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Bottom of the Pot
Born in Tehran, Iran, Naz grew up in Rome, Italy and then Vancouver, Canada. She now lives in Los Angeles. And Bottom of the Pot is the result of cooking and eating a lot and the lively conversations around the kitchen table. Bottom of the Pot is Naz’s food journal where she shares her adventures in cooking Persian food and beyond. Her blog was the 2015 IACP Narrative Culinary Blog Winner and 2014 Saveur Awards Best Regional Cuisine Blog Finalist, and Best New Blog Finalist.
I am so happy to have Naz Deravian of Bottom of the Pot here with me today.
(*All photos below are Naz’s.)
On Food in Iran and Italy:
I was born in Iran. I left when I was quite young. I had just turned eight years old. And then we moved to Italy. It was right around the time of the revolution in Iran, but Italy was always our second home. It’s where we vacationed, where my parents met, so there was a close connection to Italy. I think Italians and Iranians are very, very similar in their love and appreciation of food. I always like to say food is just part of our culture, and I think, I could say it’s part of the Italian culture, too. It just is, it’s in our blood. It’s not something that we think about too much, we just do it. I grew up eating home-cooked meals, going out was for a special occasion, it was a treat, but it was always around the dinner table or the kitchen table, or in the kitchen. So I think both cultures share that love and appreciation for home-cooked meals. And putting the time, effort, and love into it.
We really don’t share that many similar ingredients. But I would say one similarity is the differences in regional cooking. Both Iran and Italy are very set in their regional cooking, if you’re from the north, from the south, from the east, from the west, and everyone’s very passionate about their way. And it breaks down even further, then it’s from city to city, town to town, neighborhood to neighborhood, the same dish will differ just because someone added a little bit of this spice or a little bit of that spice, and then home to home.
On the Food in Canada and the US:
As a proud Canadian, I feel the need to distinguish ourselves from our friendly neighbors to the south, our American friends. But yes, I would say it’s a North American style of eating, and approach to food. I moved to Canada as a child in the early 1980’s, and Vancouver in particular was not the cosmopolitan city that it is today. So, it was quite a culture shock to move from Iran, then Italy, and then to the Vancouver of the early ’80s for my family. For instance, finding plain yogurt was very difficult. It was either in health food stores, or in very small tubs. And Iranians, we consume a lot of yogurt, it’s not just a little container. So, I can’t speak for America, because I wasn’t here then, but I assume they’re rather similar.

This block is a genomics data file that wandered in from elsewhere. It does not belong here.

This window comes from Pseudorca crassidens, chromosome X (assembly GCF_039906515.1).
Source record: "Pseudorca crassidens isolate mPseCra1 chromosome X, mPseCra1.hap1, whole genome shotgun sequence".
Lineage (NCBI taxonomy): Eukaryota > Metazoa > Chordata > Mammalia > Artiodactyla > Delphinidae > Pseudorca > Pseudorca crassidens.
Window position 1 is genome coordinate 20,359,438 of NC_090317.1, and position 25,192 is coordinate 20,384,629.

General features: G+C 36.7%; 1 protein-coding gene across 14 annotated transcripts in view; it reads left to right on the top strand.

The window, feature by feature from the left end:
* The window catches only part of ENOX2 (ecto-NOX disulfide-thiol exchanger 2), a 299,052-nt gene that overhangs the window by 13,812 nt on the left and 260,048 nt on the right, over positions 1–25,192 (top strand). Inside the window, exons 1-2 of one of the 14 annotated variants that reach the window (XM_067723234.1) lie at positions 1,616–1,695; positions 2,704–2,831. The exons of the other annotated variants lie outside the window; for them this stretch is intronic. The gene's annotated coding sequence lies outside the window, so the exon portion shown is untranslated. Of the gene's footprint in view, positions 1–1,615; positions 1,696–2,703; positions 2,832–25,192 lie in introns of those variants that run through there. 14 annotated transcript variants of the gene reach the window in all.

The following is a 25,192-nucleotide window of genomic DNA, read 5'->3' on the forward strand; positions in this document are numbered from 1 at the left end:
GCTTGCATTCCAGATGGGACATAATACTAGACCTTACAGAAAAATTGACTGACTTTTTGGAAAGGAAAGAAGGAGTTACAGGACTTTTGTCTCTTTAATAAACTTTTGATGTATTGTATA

On What She’s Learned from the Different Places She’s Lived:
These cultures and regions, countries, they define my cooking. I really couldn’t say I could cook without being influenced by them. I feel just as nostalgic for a Caprese salad as I do for an Iranian dish of rice and stew, and it brings back so many memories for me. A lot of these foods are linked to memories and stories for me.
Iran I would say is the soul of my cooking, and cooking in general. It’s the aromas that permeate the kitchen. Before moving into our current house, my husband now, then boyfriend, we lived in an apartment building, and there was a long hallway. And walking down that hallway, before we got to our door, as my mother was visiting, you would start smelling the aroma of the rice steaming. And right away you knew what was for dinner, and so that would take me back to Iran. And Italy, my brother and I always have this joke about put the hot water on for the pasta. You make the phone call, put the water on, it’s ready for the pasta. Vancouver, interestingly enough, is I think where I was introduced to salmon of course, and it fit in perfectly with our Persian cuisine because we love fish, fish and rice. We have many traditional fish dishes, and the salmon in Vancouver is legendary.
On What a Traditional Persian Meal Looks Like:
A typical traditional Persian meal on any given day, there will be rice, always rice. And Tahdig, which is the bottom of the pot. It’s the crispy rice under the bottom of the pot, which is why obviously my blog is called Bottom of the Pot. And there will be a stew of some kind, and then all the condiments that go with it. There will be pickles of some kind, which we call torshi, some sort of yogurt, either plain or it’s a dish called Maast-o khiar, which is a yogurt and cucumber dip. And there will be bread, and fresh herbs, fresh herbs are huge. And it’s all about creating balance in a meal. So if you have something warm, you temperate it with the yogurt, the fresh herbs aid in digestion, which we’re obsessed with. So it all works in harmony.